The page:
Bangkok – Shares of telecom firms in Thailand tumbled on Tuesday as last week’s court ruling against ousted prime minister Thaksin Shinawatra spooked investors.
Telecom stocks fell on worries that state agencies would take legal action to recover revenue allegedly ‘lost’ under the terms of concessions granted under the Thaksin administration.
Separately, the National Anti-Corruption Commission met to consider taking further legal action against Thaksin for what Prime Minister Abhisit Vejjajiva called “damage to the state” arising from policy decisions which the court ruled had favoured his family’s company, Shin Corp.
The Supreme Court last Friday ordered the state to seize 46 billion baht (US$1.4 billion) of Thaksin’s frozen assets. In the process, it opened a legal Pandora’s box because it concluded that Thaksin had manipulated policies to benefit Shin Corp, which was controlled by his family at the time. In January 2006, the company was sold to Singapore’s Temasek Holdings, which has 41.7 per cent ownership.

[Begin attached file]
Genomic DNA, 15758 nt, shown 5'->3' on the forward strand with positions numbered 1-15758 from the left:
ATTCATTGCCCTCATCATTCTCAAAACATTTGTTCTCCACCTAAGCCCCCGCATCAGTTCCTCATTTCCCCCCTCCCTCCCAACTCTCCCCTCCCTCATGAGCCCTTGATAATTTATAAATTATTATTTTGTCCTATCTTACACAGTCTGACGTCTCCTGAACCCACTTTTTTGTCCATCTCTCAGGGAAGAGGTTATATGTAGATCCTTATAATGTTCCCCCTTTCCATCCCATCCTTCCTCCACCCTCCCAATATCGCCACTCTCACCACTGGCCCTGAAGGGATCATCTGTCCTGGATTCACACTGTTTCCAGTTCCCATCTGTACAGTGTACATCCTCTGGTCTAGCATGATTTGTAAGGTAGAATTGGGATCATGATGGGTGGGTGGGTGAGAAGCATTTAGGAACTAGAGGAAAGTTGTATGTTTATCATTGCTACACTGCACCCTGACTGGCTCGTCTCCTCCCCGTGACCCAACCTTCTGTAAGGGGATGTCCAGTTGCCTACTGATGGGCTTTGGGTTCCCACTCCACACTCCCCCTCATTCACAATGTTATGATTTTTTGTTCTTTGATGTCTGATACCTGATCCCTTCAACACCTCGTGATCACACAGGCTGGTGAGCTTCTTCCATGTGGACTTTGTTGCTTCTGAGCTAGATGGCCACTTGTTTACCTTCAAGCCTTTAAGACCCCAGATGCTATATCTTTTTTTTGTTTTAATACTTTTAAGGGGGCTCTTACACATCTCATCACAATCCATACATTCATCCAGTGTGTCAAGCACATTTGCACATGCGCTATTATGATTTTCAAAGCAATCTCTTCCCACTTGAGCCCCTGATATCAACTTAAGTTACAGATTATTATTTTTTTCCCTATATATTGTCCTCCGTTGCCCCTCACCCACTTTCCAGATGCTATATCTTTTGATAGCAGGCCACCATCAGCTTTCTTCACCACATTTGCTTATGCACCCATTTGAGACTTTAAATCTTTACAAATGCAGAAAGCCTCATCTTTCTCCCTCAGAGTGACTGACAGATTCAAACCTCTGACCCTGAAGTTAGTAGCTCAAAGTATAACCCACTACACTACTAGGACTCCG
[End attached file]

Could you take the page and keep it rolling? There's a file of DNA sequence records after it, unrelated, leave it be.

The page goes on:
The ruling in effect called into question the terms of concessions under which Shin Corp companies operated. On Tuesday, Shin Corp shares fell 3.5 per cent to 28 baht, its steepest decline since October, amid panic selling.
Shin Corp-controlled AIS, the country’s largest mobile operator, fell 4.3 per cent to 84.25 baht, while Thaicom Pcl, a satellite monopoly, shed 11 per cent to 5.4 baht.
Shares of other telecom companies operating in Thailand, DTAC and True Move, were not spared, although the stock market had remained closed for three days after the Friday’s ruling. The stock market was closed on Monday for a public holiday.
Analysts said worries about telecom shares would persist until the government’s intentions were made clear – and also warned that the cases could take years to resolve.
Mr Abhisit has told state agencies to pursue cases exposed by last Friday’s ruling to level the playing field in the telecom sector. Thaksin’s policy decisions are said to have cost the state upwards of 138 billion baht.
Industry executives have said that voiding contracts could unravel the increasingly interlocked web of telecom providers, throwing old contracts back to renegotiation, and possibly threatening the viability of some companies.
Citigroup Global Markets said in a statement that the “government will be under public pressure” to pursue the cases.
An investment banker warned that “retroactive changes” would scare off long-term large foreign investors, and several analysts said it may not be in the government’s interest to “go after” the companies.
Shin Corp, AIS and Thaicom have said that they had operated “with good faith in compliance with laws”.
Nirmal Ghosh in Bangkok – The Straits Times (Asia News Network)
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